The hits keep coming for Daniel Ricciardo in his year from hell as not even a visit to his favourite track resulted in a change of fortune.

Charles Leclerc secured pole position for his home Monaco Grand Prix with a sigh of relief after a crash-hit finale to a dramatic qualifying session, but there was more misery for Daniel Ricciardo.

Leclerc topped the times ahead of teammate Carlos Sainz in a commanding Ferrari front row lock-out to claim his fifth pole of the season and the 14th of his career.

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Ricciardo, who crashed out in practice and whose future has been a hot topic as McLaren boss Zak Brown acknowledged he hasn’t met expectations since being signed from Renault, suffered another grim outing and will start 14th on the grid — well behind teammate Lando Norris in fifth.

Ricciardo was 11th fastest in Q1 before being knocked out in Q2 at one of his favourite circuits in the world.

The Australian reports Ricciardo dropped his visor and banged his head against the steering wheel after qualifying came to an underwhelming end.

“FP3 (Free Practice 3) was just trying to get back into a bit of a rhythm and get back up to speed, and then we made some car changes as well for qualifying, and I think we were in a decent place,” Ricciardo told Sky Sports.

“Q1, I was making some good steps (but) a few mistakes as well. So I think, putting it all together, it was actually looking like we were there — let’s say competitive for where it was.

“And then in Q2 it just — you can see on your delta as well, you’re just not making the gains that you should with track evolution and all of this.

“It ultimately just becomes very difficult to feel where the limit is and how much more to go.

“I don’t know what the word is. It’s frustrating and just confusing — confusing to not make these kinds of natural steps that one should.”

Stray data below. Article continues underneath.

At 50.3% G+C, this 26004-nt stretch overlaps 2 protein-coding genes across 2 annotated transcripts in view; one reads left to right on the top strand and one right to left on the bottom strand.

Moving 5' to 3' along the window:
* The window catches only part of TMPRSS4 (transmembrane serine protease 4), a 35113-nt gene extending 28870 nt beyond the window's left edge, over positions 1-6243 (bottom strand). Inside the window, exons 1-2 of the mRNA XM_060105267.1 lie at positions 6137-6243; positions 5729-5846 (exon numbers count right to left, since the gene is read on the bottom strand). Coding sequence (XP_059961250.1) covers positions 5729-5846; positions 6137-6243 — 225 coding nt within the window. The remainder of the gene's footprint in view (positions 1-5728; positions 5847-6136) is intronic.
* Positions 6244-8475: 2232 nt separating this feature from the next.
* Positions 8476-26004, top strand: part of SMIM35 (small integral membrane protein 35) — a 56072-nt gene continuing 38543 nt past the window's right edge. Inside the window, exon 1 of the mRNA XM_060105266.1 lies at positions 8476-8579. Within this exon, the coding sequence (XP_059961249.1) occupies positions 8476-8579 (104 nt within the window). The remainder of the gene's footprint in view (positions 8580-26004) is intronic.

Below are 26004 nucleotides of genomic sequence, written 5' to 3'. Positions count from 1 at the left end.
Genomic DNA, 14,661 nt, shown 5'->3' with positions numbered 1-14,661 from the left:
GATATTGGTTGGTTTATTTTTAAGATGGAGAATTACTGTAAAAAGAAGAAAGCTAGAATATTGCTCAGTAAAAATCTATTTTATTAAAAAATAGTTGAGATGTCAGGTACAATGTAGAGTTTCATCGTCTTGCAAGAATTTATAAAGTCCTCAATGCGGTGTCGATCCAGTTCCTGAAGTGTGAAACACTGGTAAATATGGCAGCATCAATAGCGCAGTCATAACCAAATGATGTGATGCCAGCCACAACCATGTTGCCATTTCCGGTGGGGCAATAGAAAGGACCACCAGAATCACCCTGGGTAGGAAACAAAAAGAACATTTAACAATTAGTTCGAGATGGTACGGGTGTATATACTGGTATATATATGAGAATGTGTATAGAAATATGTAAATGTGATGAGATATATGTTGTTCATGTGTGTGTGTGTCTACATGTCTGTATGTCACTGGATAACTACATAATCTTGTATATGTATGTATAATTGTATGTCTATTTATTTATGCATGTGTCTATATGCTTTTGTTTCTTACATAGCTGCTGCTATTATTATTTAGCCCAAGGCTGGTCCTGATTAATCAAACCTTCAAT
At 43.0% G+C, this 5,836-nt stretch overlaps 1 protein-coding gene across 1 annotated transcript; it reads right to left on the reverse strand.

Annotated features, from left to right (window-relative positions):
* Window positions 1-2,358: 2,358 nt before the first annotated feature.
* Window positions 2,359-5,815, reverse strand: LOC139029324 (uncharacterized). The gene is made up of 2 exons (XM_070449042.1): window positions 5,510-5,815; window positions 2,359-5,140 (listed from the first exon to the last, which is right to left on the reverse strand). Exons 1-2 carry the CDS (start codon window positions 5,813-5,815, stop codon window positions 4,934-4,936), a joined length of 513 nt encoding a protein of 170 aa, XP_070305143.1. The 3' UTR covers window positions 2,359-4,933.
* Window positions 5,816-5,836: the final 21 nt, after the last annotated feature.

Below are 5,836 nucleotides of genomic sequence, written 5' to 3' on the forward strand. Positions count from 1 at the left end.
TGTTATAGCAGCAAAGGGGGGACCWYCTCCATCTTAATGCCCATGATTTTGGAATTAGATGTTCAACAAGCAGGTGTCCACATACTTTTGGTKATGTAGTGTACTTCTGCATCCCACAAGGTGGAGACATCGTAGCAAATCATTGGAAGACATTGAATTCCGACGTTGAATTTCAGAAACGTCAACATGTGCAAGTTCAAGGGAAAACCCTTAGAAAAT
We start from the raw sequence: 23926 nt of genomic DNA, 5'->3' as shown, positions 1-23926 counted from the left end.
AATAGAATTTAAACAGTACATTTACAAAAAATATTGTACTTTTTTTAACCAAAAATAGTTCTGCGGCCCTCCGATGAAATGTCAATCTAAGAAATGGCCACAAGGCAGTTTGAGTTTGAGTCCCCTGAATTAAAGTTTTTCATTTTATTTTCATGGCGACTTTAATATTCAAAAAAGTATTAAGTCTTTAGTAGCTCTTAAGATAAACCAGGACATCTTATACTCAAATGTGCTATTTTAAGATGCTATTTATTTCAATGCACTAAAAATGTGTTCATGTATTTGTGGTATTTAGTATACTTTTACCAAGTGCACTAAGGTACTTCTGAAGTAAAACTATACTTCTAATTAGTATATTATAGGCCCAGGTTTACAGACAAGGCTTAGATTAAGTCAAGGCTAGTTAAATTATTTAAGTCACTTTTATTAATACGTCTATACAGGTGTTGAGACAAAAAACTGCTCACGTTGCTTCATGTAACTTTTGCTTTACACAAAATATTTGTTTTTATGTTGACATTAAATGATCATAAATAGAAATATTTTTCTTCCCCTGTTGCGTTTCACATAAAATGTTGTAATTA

It’s another disastrous result for the Aussie, whose best finish this year of sixth at his home grand prix has been the only highlight in a season from hell. His next best result after that was 12th at last week’s Spanish Grand Prix — where he dropped from ninth on the grid.

Speaking after yet another disappointing outing, former world champion turned analyst Nico Rosberg told Sky Sports: “Daniel was just a couple of years ago a top three or four driver in F1, and it’s so difficult to explain what happened.

“I really feel for him because this is a painful situation. His team boss came out this morning saying that there is a way to break the contract for next year with him. You don’t want to hear that stuff.”

Fellow Sky Sports pundit Paul di Resta said the way Ricciardo looked in the car after qualifying was worrying.

“They’ve done that to try and alert him to what’s going on. It’s about as low as I’ve seen Daniel, when he stopped and he was out of qualifying, he sat in the car and you could see him staring,” he said.

“It was almost like that stare in Baku that Lewis (Hamilton) had when he didn’t believe in the package he had, that’s happened for Daniel. You’ve got to turn that around, make Daniel happy and keep him there because when you give him something he can do it.

“He’s such a good guy to have in the paddock, part of Formula 1, he’s an ambassador for the sport. If you look at the driver line-up, it’s quite incredible but it’s not gelling, something is not working.”

Sainz’s hopes of snatching the prime grid position from Leclerc were dashed on his final lap when he collided with Sergio Perez’s Red Bull, seconds after the Mexican had slammed his Red Bull into the barriers at Portier.